It added that she was “forced to stay in a dilapidated apartment infested with rodents and vermin.”
The lawsuit names Douglas Elliman officers Noble Black, Holly Parker, Frances Katzen, Lauren Muss, Elana Schoppmann, Diane Johnson, Eleonora Srugo, Ann Cutbill Lenane and Janna Raskopf as those who failed to assist Newkirk.
Elghanayan and Jennifer Kalish, as well as former employees Tamir Shemesh and Tal and Oren Alexander, were also named in the lawsuit.
In one of the messages in the complaint, Elghanayan told Newkirk, “I only specialize in luxury real estate transactions and don’t even know what sec 8 means.”
Fellow broker Johnson asked her, “I really don’t know what a Sec 8 voucher is?”
While Kalish said: “At this time I do not have any landlords or owners who accept Section 8. But I’ll think of you when something comes to mind.’
The lawsuit also alleges that Douglas Elliman violates city laws that require him to “prominently and conspicuously” post a link to the Fair Housing and Anti-Discrimination notice on his website.
“Only at the very end of the home page, in small print, under the heading State Disclosures, is a link to the Fair Housing and Anti-Discrimination Notice,” it says.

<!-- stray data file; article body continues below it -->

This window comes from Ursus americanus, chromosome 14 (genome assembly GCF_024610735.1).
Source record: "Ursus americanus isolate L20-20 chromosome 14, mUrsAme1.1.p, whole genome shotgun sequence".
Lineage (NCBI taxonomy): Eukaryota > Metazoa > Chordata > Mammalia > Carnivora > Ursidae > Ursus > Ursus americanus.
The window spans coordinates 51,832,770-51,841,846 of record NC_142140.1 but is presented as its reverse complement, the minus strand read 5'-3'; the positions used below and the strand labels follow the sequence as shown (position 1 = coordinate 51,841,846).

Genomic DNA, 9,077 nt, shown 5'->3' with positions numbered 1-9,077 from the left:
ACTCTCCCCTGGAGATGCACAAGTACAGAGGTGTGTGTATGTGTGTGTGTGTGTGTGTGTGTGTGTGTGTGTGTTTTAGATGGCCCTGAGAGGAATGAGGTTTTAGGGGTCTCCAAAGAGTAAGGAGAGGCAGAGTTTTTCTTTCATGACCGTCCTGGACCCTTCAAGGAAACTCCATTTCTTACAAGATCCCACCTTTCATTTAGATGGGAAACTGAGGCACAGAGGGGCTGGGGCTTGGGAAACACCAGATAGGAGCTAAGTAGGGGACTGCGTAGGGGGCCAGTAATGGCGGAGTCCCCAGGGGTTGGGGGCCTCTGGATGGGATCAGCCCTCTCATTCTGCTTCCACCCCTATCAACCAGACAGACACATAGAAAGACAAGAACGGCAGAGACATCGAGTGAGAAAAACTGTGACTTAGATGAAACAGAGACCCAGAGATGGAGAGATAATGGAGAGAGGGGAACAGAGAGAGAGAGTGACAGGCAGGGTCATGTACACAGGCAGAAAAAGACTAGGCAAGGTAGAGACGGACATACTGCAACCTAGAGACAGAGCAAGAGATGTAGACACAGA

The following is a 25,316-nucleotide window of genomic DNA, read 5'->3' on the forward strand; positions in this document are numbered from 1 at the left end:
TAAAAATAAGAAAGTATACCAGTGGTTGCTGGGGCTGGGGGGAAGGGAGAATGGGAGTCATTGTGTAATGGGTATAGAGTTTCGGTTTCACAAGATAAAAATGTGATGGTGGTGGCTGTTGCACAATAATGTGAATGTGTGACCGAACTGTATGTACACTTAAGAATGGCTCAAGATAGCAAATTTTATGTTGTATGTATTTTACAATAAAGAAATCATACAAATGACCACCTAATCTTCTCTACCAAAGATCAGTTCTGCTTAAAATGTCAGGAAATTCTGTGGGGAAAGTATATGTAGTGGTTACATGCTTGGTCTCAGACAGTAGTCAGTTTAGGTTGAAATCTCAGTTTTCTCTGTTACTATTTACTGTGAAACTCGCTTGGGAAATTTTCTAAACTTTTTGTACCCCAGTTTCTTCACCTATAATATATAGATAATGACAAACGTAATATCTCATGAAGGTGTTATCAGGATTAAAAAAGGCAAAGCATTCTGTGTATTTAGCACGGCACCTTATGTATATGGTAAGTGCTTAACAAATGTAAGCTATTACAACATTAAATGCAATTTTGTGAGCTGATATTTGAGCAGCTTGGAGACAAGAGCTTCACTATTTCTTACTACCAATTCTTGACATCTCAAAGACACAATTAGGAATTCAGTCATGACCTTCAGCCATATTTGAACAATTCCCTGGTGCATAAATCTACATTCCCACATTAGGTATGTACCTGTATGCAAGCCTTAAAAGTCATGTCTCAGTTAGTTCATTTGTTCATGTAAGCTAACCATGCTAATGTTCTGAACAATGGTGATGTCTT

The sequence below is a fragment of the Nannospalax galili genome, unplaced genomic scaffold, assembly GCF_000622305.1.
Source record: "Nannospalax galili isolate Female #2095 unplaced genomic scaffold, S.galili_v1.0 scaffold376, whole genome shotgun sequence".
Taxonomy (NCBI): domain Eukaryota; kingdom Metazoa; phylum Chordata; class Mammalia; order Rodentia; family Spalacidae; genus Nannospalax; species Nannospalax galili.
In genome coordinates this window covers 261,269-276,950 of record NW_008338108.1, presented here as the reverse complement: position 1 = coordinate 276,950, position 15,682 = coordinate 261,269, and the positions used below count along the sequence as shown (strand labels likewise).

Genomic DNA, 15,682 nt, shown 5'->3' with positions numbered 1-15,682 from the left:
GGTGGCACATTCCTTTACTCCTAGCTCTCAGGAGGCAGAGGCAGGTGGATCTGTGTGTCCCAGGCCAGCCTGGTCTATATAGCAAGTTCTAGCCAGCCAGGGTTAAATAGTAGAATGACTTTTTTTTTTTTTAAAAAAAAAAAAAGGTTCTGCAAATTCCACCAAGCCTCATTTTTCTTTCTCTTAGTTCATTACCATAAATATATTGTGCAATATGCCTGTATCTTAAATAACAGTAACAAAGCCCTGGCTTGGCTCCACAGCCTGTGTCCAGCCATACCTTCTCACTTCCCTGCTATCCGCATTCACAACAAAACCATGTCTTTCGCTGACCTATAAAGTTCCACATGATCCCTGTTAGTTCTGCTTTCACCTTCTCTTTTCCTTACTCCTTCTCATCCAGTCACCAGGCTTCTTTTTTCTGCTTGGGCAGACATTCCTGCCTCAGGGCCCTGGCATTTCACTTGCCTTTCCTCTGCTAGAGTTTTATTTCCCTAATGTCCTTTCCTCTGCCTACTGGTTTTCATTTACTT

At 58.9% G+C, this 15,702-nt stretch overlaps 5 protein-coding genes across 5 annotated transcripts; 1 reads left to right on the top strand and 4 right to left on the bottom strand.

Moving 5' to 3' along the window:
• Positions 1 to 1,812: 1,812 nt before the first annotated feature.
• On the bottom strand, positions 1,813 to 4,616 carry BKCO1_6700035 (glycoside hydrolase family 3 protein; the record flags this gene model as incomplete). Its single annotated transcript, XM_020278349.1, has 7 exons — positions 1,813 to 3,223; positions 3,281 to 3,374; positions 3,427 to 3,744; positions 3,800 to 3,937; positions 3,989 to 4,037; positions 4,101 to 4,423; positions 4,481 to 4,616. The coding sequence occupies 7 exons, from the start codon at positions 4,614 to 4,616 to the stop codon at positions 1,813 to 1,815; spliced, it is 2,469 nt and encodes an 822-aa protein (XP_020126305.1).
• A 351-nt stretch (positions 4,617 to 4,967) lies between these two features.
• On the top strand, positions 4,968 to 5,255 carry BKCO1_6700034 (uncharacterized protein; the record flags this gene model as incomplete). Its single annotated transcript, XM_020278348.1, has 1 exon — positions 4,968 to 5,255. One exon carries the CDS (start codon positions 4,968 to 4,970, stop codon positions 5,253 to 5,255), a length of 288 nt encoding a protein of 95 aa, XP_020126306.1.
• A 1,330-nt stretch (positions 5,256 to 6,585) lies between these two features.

“Defendants are more concerned about their luxury brand than about following the law.”
“I was actually cited for not responding to an email,” real estate agent Srugo said The real deal. “And when I search my inbox, I have no evidence that I ever received it.”
Documents filed by Newkirk show she sent her emails on June 14 and 15, 2021, but received no response.
The lawsuit names Douglas Elliman agent Frances Katzen (left) and Elana Schoppmann (right) as those who failed to help Newkirk
Newkirk sent emails to Douglas Elliman real estate agents in June 2021 asking for help finding Section 8 housing, a federal government voucher program that helps poor families, the elderly or disabled afford housing in the private market.